or three generations, Robert and Laura Strathern’s families have been farming in East Anglia. Today, the married couple harvest potatoes, maize, rye and wheat on farmland across the Colne Valley near Colchester in Essex.
It hasn’t always been easy. Low prices for crops and livestock in the early 2000s forced the Stratherns to diversify the farm’s business activities in order to keep it going. The direction they took was to combine farming and retail, by creating snacks sourced directly and sustainably from their own fields.
Lightly salted, sustainably sourced
By 2006 they had made Fairfields Farm Crisps a reality, establishing a range of hand-cooked crisps using renewable energy and potatoes grown on their farm. Fifteen years on, their award-winning product range is being exported to 20 countries worldwide.
“We wanted to turn a commodity – our potatoes – into a brand,” says Robert Strathern. “And consumers want food that is produced in a sustainable way. Ten years ago this was a nice-to-have. Today, it’s a must-have.”
The growing and manufacturing process is powered by mostly renewable energy, including solar power and anaerobic digestion – the process by which bacteria breaks down food waste to produce methane.
The by-product of anaerobic digestion is nutrient-rich organic fertiliser – which is used across the farm. This means they can avoid using chemical alternatives that can kill soil life and leach into the waterways, endangering wildlife.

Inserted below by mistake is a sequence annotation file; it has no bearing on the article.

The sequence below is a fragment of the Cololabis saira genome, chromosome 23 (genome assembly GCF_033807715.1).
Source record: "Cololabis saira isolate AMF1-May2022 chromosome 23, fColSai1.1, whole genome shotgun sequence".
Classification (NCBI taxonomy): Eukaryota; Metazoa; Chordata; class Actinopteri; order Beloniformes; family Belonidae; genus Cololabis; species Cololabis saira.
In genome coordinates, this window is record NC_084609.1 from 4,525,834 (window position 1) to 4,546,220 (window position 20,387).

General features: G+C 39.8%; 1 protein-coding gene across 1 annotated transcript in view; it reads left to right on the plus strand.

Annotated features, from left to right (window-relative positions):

“As farmers we have a responsibility to look after the land,” says Strathern, “and pass it on to the next generation in a good condition.”
The farm also plants a range of “cover crops” in-between main crops, which help the soil capture more carbon. Plants absorb carbon from the atmosphere as they grow, and release it as they decompose.
In addition, the farm employs sustainable business practices by recycling sunflower oil from its crisp fryers into a biofuel, which is then sold on, and it plants trees to offset its carbon impact.
To spread the eco-friendly message to customers, Strathern recently hired a marketing and ecommerce manager. “Lockdown forced us to sell and advertise more online,” he says. “We also communicate the farm’s sustainability story on social media. To be transparent, we share the challenges we’ve faced.”
For instance, the business is part of the Terracycle crisp packet recycling scheme, but consumers have to take their empty packs to specific drop-off locations, which adds fossil fuels to the sustainability equation. Strathern is looking at “more sustainable” alternatives.
You have to be sustainable and profitable – those two things go hand-in-hand
By advertising these green initiatives, Strathern believes that the business has hit its growth targets, he says, but he also sees room for improvement. “In farming you have to be sustainable and profitable. Those two things go hand-in-hand.”
To discover how your business could become more sustainable like Fairfields Farm Crisps, sign up for Google’s free training programme here.